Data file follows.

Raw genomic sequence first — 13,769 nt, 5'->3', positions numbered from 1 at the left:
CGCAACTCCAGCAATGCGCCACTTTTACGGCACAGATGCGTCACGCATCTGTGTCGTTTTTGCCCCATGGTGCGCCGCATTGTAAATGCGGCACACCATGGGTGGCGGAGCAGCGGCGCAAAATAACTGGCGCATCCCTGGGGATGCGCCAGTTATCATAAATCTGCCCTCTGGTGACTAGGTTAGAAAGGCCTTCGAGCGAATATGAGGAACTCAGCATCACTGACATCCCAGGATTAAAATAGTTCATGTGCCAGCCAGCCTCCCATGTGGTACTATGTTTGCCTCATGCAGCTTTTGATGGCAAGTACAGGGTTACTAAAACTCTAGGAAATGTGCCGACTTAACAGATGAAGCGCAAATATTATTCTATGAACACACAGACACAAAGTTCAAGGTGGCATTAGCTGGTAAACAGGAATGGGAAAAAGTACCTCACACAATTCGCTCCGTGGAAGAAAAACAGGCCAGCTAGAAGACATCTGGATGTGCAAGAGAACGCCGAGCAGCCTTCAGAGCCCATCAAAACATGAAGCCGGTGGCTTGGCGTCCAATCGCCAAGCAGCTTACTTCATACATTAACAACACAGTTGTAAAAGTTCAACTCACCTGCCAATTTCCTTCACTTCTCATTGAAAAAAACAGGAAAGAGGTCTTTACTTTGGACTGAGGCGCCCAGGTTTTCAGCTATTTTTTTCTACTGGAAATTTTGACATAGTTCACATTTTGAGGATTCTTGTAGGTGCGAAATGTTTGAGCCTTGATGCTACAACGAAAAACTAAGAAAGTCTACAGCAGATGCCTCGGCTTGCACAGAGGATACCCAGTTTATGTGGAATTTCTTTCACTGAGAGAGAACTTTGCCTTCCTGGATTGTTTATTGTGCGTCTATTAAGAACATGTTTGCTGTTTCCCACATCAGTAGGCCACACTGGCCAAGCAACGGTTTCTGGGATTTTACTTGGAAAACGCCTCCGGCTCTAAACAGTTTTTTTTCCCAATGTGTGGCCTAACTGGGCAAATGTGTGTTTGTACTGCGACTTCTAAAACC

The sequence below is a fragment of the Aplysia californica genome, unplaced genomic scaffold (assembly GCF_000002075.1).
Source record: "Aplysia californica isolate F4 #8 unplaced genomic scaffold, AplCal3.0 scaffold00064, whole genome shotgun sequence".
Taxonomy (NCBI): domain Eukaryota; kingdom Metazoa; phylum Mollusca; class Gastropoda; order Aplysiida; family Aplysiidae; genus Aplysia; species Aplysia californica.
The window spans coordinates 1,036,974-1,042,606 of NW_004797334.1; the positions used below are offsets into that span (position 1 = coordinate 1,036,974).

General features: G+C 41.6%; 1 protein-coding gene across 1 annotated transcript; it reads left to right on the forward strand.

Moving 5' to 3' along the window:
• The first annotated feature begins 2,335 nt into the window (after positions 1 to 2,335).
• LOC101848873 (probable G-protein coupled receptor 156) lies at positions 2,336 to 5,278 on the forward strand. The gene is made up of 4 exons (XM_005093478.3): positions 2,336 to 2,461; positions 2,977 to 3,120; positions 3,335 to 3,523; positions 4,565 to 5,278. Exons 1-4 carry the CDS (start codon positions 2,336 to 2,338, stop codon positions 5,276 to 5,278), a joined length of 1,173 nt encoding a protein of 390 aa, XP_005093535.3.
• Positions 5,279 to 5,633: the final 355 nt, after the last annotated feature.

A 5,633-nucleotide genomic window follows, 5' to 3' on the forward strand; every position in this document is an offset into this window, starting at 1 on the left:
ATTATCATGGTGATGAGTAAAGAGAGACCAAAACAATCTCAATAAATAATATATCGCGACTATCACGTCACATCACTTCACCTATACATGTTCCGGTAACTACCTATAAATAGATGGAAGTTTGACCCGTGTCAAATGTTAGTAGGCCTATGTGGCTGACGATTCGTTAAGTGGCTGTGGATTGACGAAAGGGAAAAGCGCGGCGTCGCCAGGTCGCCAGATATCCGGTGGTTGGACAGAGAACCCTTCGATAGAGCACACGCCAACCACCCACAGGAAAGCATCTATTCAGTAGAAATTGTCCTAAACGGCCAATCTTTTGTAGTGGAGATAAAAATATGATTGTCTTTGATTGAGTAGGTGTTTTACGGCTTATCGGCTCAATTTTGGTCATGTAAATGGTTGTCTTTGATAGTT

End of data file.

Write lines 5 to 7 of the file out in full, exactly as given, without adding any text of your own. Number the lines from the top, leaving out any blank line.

Taxonomy (NCBI): domain Eukaryota; kingdom Metazoa; phylum Mollusca; class Gastropoda; order Aplysiida; family Aplysiidae; genus Aplysia; species Aplysia californica.
The window spans coordinates 1,036,974-1,042,606 of NW_004797334.1; the positions used below are offsets into that span (position 1 = coordinate 1,036,974).

General features: G+C 41.6%; 1 protein-coding gene across 1 annotated transcript; it reads left to right on the forward strand.